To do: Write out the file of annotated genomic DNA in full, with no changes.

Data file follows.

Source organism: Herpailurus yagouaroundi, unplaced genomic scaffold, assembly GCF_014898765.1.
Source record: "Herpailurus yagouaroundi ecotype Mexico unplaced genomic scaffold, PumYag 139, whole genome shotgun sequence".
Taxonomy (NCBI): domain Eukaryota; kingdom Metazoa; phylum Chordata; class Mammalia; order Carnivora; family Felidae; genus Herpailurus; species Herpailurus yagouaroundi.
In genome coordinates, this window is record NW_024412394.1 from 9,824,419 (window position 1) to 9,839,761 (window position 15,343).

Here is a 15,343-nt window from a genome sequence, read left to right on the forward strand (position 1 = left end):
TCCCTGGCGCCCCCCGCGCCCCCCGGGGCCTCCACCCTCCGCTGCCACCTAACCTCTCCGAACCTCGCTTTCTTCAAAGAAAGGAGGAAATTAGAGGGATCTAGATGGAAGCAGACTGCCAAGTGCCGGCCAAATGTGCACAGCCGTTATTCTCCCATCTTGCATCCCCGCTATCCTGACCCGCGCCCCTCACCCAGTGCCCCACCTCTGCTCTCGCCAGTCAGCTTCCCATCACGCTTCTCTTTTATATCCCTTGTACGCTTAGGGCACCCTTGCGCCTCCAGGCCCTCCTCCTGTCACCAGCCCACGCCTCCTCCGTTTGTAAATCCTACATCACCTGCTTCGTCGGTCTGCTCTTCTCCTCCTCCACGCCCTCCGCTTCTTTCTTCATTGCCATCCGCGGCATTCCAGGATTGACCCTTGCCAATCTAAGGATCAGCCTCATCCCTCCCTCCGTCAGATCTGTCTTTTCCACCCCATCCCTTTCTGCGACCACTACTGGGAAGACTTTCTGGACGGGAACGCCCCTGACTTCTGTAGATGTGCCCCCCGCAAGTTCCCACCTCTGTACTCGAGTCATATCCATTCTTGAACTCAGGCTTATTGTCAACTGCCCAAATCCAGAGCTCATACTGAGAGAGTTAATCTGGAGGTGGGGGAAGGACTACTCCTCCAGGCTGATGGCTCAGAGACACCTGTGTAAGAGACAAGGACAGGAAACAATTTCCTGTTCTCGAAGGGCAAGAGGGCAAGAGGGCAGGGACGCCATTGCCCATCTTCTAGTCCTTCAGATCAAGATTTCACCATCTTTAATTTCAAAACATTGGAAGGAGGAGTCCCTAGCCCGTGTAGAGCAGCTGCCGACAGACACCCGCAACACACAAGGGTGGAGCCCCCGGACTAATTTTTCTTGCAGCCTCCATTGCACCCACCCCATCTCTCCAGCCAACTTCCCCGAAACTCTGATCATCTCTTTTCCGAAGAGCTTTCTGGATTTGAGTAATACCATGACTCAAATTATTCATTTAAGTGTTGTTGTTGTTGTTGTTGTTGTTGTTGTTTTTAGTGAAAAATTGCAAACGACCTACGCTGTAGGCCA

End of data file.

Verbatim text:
Source organism: Herpailurus yagouaroundi, unplaced genomic scaffold, assembly GCF_014898765.1.
Source record: "Herpailurus yagouaroundi ecotype Mexico unplaced genomic scaffold, PumYag 139, whole genome shotgun sequence".
Taxonomy (NCBI): domain Eukaryota; kingdom Metazoa; phylum Chordata; class Mammalia; order Carnivora; family Felidae; genus Herpailurus; species Herpailurus yagouaroundi.
In genome coordinates, this window is record NW_024412394.1 from 9,824,419 (window position 1) to 9,839,761 (window position 15,343).

Here is a 15,343-nt window from a genome sequence, read left to right on the forward strand (position 1 = left end):
TCCCTGGCGCCCCCCGCGCCCCCCGGGGCCTCCACCCTCCGCTGCCACCTAACCTCTCCGAACCTCGCTTTCTTCAAAGAAAGGAGGAAATTAGAGGGATCTAGATGGAAGCAGACTGCCAAGTGCCGGCCAAATGTGCACAGCCGTTATTCTCCCATCTTGCATCCCCGCTATCCTGACCCGCGCCCCTCACCCAGTGCCCCACCTCTGCTCTCGCCAGTCAGCTTCCCATCACGCTTCTCTTTTATATCCCTTGTACGCTTAGGGCACCCTTGCGCCTCCAGGCCCTCCTCCTGTCACCAGCCCACGCCTCCTCCGTTTGTAAATCCTACATCACCTGCTTCGTCGGTCTGCTCTTCTCCTCCTCCACGCCCTCCGCTTCTTTCTTCATTGCCATCCGCGGCATTCCAGGATTGACCCTTGCCAATCTAAGGATCAGCCTCATCCCTCCCTCCGTCAGATCTGTCTTTTCCACCCCATCCCTTTCTGCGACCACTACTGGGAAGACTTTCTGGACGGGAACGCCCCTGACTTCTGTAGATGTGCCCCCCGCAAGTTCCCACCTCTGTACTCGAGTCATATCCATTCTTGAACTCAGGCTTATTGTCAACTGCCCAAATCCAGAGCTCATACTGAGAGAGTTAATCTGGAGGTGGGGGAAGGACTACTCCTCCAGGCTGATGGCTCAGAGACACCTGTGTAAGAGACAAGGACAGGAAACAATTTCCTGTTCTCGAAGGGCAAGAGGGCAAGAGGGCAGGGACGCCATTGCCCATCTTCTAGTCCTTCAGATCAAGATTTCACCATCTTTAATTTCAAAACATTGGAAGGAGGAGTCCCTAGCCCGTGTAGAGCAGCTGCCGACAGACACCCGCAACACACAAGGGTGGAGCCCCCGGACTAATTTTTCTTGCAGCCTCCATTGCACCCACCCCATCTCTCCAGCCAACTTCCCCGAAACTCTGATCATCTCTTTTCCGAAGAGCTTTCTGGATTTGAGTAATACCATGACTCAAATTATTCATTTAAGTGTTGTTGTTGTTGTTGTTGTTGTTGTTGTTTTTAGTGAAAAATTGCAAACGACCTACGCTGTAGGCCA